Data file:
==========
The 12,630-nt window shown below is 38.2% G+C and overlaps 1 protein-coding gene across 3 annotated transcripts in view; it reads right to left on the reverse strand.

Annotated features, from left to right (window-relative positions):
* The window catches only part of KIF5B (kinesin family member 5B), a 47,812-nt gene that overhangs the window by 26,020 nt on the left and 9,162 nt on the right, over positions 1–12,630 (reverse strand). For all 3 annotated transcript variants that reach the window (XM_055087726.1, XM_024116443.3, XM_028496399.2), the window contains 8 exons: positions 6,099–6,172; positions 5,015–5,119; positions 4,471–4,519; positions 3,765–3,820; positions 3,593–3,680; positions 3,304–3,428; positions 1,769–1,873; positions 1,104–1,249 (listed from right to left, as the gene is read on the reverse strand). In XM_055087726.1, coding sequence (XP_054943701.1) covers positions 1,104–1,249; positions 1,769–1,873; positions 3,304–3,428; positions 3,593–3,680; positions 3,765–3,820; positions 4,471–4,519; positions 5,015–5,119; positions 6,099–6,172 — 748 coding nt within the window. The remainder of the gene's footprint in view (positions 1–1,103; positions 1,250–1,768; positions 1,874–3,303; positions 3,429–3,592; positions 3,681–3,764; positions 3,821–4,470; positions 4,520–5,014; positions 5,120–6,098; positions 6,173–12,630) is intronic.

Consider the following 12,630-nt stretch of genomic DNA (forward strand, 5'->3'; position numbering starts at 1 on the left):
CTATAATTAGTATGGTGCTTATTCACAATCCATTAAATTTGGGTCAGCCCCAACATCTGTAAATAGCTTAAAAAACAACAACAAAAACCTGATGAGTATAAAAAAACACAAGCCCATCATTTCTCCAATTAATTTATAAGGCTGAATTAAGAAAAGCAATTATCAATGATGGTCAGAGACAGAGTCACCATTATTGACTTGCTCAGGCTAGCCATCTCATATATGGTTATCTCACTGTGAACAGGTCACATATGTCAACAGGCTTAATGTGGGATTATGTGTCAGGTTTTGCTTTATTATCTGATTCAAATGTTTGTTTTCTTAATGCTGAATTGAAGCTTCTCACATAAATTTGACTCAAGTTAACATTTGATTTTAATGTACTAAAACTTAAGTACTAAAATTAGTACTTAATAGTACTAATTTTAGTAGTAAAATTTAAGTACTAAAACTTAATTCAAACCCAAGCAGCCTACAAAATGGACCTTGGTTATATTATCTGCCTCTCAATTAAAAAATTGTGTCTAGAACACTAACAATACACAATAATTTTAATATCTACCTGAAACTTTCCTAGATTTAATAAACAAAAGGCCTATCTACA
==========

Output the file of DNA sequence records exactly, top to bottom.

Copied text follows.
The 12,630-nt window shown below is 38.2% G+C and overlaps 1 protein-coding gene across 3 annotated transcripts in view; it reads right to left on the reverse strand.

Annotated features, from left to right (window-relative positions):
* The window catches only part of KIF5B (kinesin family member 5B), a 47,812-nt gene that overhangs the window by 26,020 nt on the left and 9,162 nt on the right, over positions 1–12,630 (reverse strand). For all 3 annotated transcript variants that reach the window (XM_055087726.1, XM_024116443.3, XM_028496399.2), the window contains 8 exons: positions 6,099–6,172; positions 5,015–5,119; positions 4,471–4,519; positions 3,765–3,820; positions 3,593–3,680; positions 3,304–3,428; positions 1,769–1,873; positions 1,104–1,249 (listed from right to left, as the gene is read on the reverse strand). In XM_055087726.1, coding sequence (XP_054943701.1) covers positions 1,104–1,249; positions 1,769–1,873; positions 3,304–3,428; positions 3,593–3,680; positions 3,765–3,820; positions 4,471–4,519; positions 5,015–5,119; positions 6,099–6,172 — 748 coding nt within the window. The remainder of the gene's footprint in view (positions 1–1,103; positions 1,250–1,768; positions 1,874–3,303; positions 3,429–3,592; positions 3,681–3,764; positions 3,821–4,470; positions 4,520–5,014; positions 5,120–6,098; positions 6,173–12,630) is intronic.

Consider the following 12,630-nt stretch of genomic DNA (forward strand, 5'->3'; position numbering starts at 1 on the left):
CTATAATTAGTATGGTGCTTATTCACAATCCATTAAATTTGGGTCAGCCCCAACATCTGTAAATAGCTTAAAAAACAACAACAAAAACCTGATGAGTATAAAAAAACACAAGCCCATCATTTCTCCAATTAATTTATAAGGCTGAATTAAGAAAAGCAATTATCAATGATGGTCAGAGACAGAGTCACCATTATTGACTTGCTCAGGCTAGCCATCTCATATATGGTTATCTCACTGTGAACAGGTCACATATGTCAACAGGCTTAATGTGGGATTATGTGTCAGGTTTTGCTTTATTATCTGATTCAAATGTTTGTTTTCTTAATGCTGAATTGAAGCTTCTCACATAAATTTGACTCAAGTTAACATTTGATTTTAATGTACTAAAACTTAAGTACTAAAATTAGTACTTAATAGTACTAATTTTAGTAGTAAAATTTAAGTACTAAAACTTAATTCAAACCCAAGCAGCCTACAAAATGGACCTTGGTTATATTATCTGCCTCTCAATTAAAAAATTGTGTCTAGAACACTAACAATACACAATAATTTTAATATCTACCTGAAACTTTCCTAGATTTAATAAACAAAAGGCCTATCTACA